Rebuilding the Texas Oyster Reef
The Nature Conservancy has began to rebuild the historic Texas Oyster Reef, using an innovative approach; the project will contribute to the resiliency of Matagorda Bay in the Gulf of Mexico. The reef has virtually disappeared over the last century in Matagorda Bay, which was one the largest estuaries and most productive fisheries in Texas. The project is being financed with a $3.8 million grant through a variety of agencies such as the U.S. Fish and Wildlife Service’s , and the U.S. Army Corps of Engineers. John Herron, director of the Nature Conservancy here in Texas, explains the importance of this project to the ecosystem and the entire bay,
“These oyster reefs are gone because they were over harvested over the years for food and then to use the shell for road building material.”
– John Herron
“In restoring the reef were certainly restoring something that will have oysters and can be harvested for oysters but the benefit really go beyond that. Oysters are great filters of water, each oyster filters about 50 gallons of water a day and so when you got a 40 acre reef you’re filtering millions of gallons a day so these oysters really have an ecosystem benefit they’re helping keep the entire bay healthy by being a source of filtration that’s keeping the bay clean. A reef is kind of like a coral reef, its a home for other animals and other organisms as well , shrimp, crabs and small fish live among the oysters and an even larger fish will hang around the reef so an oyster reef has benefits for oysters, but it has benefits for a lot of other living things as well as it benefits the health of the bay itself. An additional benefit of oyster reefs is protection from storm surges by the surges of high water at the oyster reef,” explained Herron.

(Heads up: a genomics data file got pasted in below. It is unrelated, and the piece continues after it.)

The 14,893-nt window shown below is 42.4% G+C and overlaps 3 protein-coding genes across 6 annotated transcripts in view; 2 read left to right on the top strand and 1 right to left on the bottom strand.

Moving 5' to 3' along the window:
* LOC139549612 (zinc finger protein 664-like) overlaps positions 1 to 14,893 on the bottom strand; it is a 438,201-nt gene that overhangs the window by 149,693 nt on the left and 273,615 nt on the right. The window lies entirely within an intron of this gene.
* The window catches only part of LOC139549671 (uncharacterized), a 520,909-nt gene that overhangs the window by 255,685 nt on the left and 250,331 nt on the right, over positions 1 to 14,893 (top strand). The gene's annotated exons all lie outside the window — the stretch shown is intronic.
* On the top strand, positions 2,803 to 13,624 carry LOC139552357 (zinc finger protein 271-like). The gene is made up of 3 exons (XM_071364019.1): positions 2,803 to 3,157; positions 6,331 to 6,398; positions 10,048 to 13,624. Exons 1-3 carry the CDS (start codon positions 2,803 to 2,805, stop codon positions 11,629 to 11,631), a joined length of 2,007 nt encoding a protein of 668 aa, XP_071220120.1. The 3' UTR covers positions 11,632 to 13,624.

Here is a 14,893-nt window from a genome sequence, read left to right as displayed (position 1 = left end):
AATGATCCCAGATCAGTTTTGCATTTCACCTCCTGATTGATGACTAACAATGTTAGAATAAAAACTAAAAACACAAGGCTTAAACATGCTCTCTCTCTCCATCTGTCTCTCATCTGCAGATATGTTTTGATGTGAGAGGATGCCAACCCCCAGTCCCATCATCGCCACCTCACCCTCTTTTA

For more information you can visit nature.org/texas.
Mayra Toscano, KTSW News.